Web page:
Cholly on the Cliff Lee trade:
“Halladay is the best pitcher in baseball right now. Lee is a tad
behind him. Of course it would’ve been nice to have both of them. It’d be good to have Halladay, Lee, Hamels. I’d be looking good. I might even be buying more expensive
furniture than the Mrs. has been buying me lately.”
“The Mrs.” Though I can’t stand the Phillies, I really love Manuel. Partially because he’s a West Virgina boy, but mostly because every time he talks I get the sense that he’s been sent here from the mid 20th Century to teach us all to just chill out and to speak and act more plainly. There’s a reason this Onion piece was so damn funny. It’s really hard to explain in words. Anyway, Manuel goes on:
“Baseball is a business and I understand a lot of things. I have my own opinion and suggestions, but like everybody else I have
a boss. From a business standpoint, the last two or three years they’ve
definitely made good decisions. I trust them.”
I suppose it’d be much more interesting if If I’m Manuel had talked about how much better the team is without Cliff Lee — “that sonofabitch, good riddance!” — but I’ll accept this story too. I’d want Lee around if I was Charlie Manuel. I’d want Felix Hernandez, Tim Lincecum and a nice frosty Ballantine’s ale, a new pair of Florsheims and some Burma Shave too, I imagine. That’s just the kind of guy Manuel is.
After 16 years in the majors, longtime Tigers DH Victor Martinez capped his career with one final start at Comerica Park. Although there are seven games remaining in the club’s regular season schedule, Martinez said he felt he owed it to the fans to record his final at-bat at home. He’ll still cheer the rest of the team on from the dugout when they hit the road for their last six-game stretch on Monday, though he’s not expected to slot into the lineup at any point during their back-to-back away series against the Twins and Brewers.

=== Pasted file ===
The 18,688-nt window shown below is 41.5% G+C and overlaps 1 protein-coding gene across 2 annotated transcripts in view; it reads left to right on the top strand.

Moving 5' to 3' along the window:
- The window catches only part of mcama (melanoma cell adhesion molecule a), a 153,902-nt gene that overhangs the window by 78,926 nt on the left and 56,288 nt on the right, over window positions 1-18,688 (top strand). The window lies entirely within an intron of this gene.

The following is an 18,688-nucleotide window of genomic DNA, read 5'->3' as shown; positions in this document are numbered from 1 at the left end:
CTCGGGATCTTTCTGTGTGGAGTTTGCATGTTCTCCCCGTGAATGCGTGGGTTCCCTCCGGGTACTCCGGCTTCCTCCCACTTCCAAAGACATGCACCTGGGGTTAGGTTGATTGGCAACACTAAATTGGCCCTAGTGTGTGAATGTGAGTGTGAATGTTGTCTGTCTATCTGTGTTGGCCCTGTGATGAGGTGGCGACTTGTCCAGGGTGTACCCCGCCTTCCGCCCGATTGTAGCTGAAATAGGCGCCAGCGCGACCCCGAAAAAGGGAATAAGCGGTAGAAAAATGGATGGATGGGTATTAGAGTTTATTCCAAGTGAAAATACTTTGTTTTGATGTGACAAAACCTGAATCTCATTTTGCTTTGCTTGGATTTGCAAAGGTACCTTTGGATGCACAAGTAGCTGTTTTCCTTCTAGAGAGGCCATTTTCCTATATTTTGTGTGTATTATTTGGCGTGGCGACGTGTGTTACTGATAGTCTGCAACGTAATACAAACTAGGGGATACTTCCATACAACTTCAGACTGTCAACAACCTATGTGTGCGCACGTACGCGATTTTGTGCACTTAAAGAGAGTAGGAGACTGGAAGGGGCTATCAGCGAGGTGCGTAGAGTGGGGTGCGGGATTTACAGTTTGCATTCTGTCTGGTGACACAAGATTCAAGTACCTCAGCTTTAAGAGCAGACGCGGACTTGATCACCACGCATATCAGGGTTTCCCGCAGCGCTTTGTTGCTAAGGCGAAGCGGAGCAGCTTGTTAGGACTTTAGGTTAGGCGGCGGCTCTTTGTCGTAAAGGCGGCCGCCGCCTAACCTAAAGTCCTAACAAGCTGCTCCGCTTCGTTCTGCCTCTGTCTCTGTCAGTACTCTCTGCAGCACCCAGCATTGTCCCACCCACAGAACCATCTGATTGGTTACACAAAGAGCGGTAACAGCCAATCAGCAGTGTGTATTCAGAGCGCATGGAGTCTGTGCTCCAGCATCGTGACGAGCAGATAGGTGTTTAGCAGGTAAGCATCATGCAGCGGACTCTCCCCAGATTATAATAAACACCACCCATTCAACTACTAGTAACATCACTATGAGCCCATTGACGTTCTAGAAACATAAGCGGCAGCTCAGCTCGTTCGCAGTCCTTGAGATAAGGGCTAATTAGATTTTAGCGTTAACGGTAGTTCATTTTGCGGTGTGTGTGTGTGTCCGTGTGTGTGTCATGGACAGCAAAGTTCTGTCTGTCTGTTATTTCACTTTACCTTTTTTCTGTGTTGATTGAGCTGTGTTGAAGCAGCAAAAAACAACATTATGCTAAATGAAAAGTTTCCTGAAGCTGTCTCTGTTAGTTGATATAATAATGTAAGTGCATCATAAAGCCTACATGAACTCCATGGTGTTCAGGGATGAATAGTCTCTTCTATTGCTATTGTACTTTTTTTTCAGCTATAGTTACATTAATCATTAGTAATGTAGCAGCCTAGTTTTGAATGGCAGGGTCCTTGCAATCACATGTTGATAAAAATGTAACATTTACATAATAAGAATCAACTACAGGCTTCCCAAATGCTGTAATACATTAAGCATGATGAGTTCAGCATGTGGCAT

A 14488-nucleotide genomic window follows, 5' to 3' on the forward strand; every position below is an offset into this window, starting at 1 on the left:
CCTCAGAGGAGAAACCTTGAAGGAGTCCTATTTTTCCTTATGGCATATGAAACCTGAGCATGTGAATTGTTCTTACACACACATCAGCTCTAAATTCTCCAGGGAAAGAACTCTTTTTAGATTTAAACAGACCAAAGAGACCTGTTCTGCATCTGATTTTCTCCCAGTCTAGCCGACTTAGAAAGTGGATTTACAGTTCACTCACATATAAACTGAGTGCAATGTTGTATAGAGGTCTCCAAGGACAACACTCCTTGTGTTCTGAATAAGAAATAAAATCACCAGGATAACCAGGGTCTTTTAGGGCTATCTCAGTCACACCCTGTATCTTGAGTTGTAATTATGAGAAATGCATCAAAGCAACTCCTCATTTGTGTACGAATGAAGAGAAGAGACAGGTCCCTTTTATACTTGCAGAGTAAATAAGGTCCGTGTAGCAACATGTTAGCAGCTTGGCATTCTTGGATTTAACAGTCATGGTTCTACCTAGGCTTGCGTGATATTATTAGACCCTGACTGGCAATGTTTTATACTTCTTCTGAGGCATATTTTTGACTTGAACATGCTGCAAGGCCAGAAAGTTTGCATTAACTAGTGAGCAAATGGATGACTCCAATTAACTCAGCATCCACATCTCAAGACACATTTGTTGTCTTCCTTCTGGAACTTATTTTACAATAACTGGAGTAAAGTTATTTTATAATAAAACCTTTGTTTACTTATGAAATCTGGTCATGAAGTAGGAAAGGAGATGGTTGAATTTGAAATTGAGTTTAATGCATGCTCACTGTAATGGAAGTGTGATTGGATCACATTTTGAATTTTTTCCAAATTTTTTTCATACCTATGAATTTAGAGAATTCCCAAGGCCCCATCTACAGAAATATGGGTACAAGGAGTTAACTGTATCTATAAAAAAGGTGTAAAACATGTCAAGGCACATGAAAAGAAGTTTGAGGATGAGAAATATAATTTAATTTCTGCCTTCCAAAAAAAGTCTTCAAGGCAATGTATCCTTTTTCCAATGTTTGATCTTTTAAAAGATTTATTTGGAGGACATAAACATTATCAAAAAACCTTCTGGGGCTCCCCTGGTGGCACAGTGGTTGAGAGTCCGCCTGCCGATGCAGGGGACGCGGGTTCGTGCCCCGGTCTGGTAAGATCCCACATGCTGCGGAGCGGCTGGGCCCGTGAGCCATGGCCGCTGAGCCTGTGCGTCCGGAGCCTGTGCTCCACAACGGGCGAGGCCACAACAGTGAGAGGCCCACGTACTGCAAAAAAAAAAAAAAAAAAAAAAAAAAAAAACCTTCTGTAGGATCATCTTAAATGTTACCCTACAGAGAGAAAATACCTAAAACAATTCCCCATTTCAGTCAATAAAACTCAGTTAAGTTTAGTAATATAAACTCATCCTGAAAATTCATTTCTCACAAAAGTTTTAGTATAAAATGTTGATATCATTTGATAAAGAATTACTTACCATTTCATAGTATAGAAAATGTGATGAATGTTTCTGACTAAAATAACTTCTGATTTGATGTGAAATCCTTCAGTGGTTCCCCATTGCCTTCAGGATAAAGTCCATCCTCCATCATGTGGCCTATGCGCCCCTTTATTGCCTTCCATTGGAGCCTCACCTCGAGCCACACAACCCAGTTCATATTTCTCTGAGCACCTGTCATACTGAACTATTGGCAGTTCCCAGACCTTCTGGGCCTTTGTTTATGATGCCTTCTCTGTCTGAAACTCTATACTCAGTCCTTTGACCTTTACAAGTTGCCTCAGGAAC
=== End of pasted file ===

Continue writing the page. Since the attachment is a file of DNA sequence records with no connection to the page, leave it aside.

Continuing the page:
In order to commemorate the occasion, the Tigers arranged a pregame ceremony to celebrate the veteran infielder’s seven years with the team, during which they presented him with Topps baseball cards, a recliner, a pair of boots, and a saddle, among other honors. Martinez also put in a special request to play first base, a position he hadn’t manned in over two years.
The 39-year-old didn’t waste a single minute of his final start in the majors. He deftly handled an inning-ending out in the top of the first, then laced a rare infield single to short in his first and final at-bat of the afternoon, beating the throw to first and advancing Nicholas Castellanos to second base in order to set up the Tigers’ first run: a two-out RBI single from Niko Goodrum that brought Castellanos home to score.
“I think that at-bat was the perfect at-bat to describe my career,” Martinez told reporters after the Tigers wrapped a 5-4 win over the Royals. “I had to sweat it out. I had to sweat it out the whole way. I had to grind it. That was my whole career.”
Following the hit — and the standing ovation that greeted it — the switch-hitter was promptly replaced by pinch-runner Ronny Rodriguez, who subbed in at second base in the top of the second while Goodrum shifted from second to first base. Taking Saturday’s performance into account, Martinez polished off his big league career with a lifetime .295/.360/.455 batting line, 423 doubles, 246 home runs, 1,178 RBI, and 28.4 fWAR across 1,973 games and three separate stints for the Indians, Red Sox, and Tigers. His accomplishments at the plate have been decorated with five All-Star nominations, two Silver Slugger Awards, and the designated hitter-exclusive Edgar Martinez Award following a career-best campaign in 2014.